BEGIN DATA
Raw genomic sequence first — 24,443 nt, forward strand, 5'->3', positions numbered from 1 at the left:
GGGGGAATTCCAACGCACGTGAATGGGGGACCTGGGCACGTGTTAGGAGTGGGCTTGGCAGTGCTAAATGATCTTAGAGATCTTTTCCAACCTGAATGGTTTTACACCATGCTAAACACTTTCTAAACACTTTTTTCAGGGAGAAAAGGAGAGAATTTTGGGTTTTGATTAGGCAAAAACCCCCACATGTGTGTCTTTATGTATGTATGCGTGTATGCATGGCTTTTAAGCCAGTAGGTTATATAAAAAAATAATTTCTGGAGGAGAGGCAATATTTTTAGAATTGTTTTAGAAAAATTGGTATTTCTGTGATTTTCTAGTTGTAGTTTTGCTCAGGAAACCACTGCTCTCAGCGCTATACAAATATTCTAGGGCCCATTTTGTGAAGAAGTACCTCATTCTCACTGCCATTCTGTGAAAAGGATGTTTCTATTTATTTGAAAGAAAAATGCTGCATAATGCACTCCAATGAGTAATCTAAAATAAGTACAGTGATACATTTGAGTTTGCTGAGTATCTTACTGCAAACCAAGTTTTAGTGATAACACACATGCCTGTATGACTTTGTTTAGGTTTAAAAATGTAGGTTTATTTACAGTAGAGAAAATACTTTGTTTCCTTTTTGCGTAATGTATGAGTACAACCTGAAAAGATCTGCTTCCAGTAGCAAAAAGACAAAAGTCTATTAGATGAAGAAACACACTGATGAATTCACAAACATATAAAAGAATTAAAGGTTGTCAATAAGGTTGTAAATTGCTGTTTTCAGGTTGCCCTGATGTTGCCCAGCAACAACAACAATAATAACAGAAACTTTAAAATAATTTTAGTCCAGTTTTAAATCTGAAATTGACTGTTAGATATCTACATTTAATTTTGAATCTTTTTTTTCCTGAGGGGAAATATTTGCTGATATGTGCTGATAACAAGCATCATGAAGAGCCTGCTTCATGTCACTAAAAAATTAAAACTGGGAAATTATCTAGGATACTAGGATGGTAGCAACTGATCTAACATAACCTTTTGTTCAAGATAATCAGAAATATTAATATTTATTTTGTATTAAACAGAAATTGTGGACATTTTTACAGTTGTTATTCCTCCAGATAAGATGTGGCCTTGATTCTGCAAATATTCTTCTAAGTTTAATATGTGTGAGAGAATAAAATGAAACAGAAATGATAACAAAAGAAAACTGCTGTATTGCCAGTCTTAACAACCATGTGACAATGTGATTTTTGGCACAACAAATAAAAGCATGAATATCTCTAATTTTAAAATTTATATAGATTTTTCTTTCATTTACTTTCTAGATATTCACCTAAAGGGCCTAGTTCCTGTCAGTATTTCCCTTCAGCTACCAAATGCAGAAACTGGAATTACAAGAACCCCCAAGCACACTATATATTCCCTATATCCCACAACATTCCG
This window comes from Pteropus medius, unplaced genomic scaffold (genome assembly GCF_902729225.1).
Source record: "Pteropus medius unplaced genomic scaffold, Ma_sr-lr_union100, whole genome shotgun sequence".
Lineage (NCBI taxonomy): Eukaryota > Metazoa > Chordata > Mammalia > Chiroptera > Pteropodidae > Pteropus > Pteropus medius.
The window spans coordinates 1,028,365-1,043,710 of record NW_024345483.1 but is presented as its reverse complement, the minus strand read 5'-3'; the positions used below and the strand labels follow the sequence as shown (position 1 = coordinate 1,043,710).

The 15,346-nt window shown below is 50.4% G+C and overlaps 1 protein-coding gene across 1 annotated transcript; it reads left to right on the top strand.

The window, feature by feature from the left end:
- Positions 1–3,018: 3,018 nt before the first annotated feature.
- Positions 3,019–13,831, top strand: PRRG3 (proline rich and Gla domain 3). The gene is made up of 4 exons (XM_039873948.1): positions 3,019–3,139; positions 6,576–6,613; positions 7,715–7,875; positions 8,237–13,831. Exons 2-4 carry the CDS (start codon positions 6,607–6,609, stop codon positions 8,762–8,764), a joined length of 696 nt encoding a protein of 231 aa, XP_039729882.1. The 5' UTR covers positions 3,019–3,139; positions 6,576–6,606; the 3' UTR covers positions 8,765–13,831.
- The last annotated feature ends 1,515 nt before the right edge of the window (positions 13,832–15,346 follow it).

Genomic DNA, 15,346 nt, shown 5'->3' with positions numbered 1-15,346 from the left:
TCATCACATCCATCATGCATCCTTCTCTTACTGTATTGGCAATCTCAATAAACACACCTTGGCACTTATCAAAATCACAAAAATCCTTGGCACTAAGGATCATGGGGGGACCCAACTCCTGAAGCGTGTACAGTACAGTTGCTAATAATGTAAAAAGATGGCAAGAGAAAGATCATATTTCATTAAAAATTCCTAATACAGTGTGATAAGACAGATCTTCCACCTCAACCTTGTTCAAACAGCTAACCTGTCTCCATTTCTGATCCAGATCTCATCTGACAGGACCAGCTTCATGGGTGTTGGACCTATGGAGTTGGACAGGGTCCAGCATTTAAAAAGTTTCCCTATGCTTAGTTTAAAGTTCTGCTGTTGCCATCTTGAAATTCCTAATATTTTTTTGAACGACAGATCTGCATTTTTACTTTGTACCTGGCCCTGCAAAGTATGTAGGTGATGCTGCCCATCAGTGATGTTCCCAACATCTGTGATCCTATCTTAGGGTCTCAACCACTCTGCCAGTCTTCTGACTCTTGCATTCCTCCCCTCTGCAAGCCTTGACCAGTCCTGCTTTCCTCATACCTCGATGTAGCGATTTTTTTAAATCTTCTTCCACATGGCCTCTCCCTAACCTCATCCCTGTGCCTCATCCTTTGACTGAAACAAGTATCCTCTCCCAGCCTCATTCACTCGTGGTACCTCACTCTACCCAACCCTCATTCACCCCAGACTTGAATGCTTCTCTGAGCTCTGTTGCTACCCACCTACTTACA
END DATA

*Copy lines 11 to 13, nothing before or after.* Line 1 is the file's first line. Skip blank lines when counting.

- The last annotated feature ends 1,515 nt before the right edge of the window (positions 13,832–15,346 follow it).

Genomic DNA, 15,346 nt, shown 5'->3' with positions numbered 1-15,346 from the left:
TCATCACATCCATCATGCATCCTTCTCTTACTGTATTGGCAATCTCAATAAACACACCTTGGCACTTATCAAAATCACAAAAATCCTTGGCACTAAGGATCATGGGGGGACCCAACTCCTGAAGCGTGTACAGTACAGTTGCTAATAATGTAAAAAGATGGCAAGAGAAAGATCATATTTCATTAAAAATTCCTAATACAGTGTGATAAGACAGATCTTCCACCTCAACCTTGTTCAAACAGCTAACCTGTCTCCATTTCTGATCCAGATCTCATCTGACAGGACCAGCTTCATGGGTGTTGGACCTATGGAGTTGGACAGGGTCCAGCATTTAAAAAGTTTCCCTATGCTTAGTTTAAAGTTCTGCTGTTGCCATCTTGAAATTCCTAATATTTTTTTGAACGACAGATCTGCATTTTTACTTTGTACCTGGCCCTGCAAAGTATGTAGGTGATGCTGCCCATCAGTGATGTTCCCAACATCTGTGATCCTATCTTAGGGTCTCAACCACTCTGCCAGTCTTCTGACTCTTGCATTCCTCCCCTCTGCAAGCCTTGACCAGTCCTGCTTTCCTCATACCTCGATGTAGCGATTTTTTTAAATCTTCTTCCACATGGCCTCTCCCTAACCTCATCCCTGTGCCTCATCCTTTGACTGAAACAAGTATCCTCTCCCAGCCTCATTCACTCGTGGTACCTCACTCTACCCAACCCTCATTCACCCCAGACTTGAATGCTTCTCTGAGCTCTGTTGCTACCCACCTACTTACA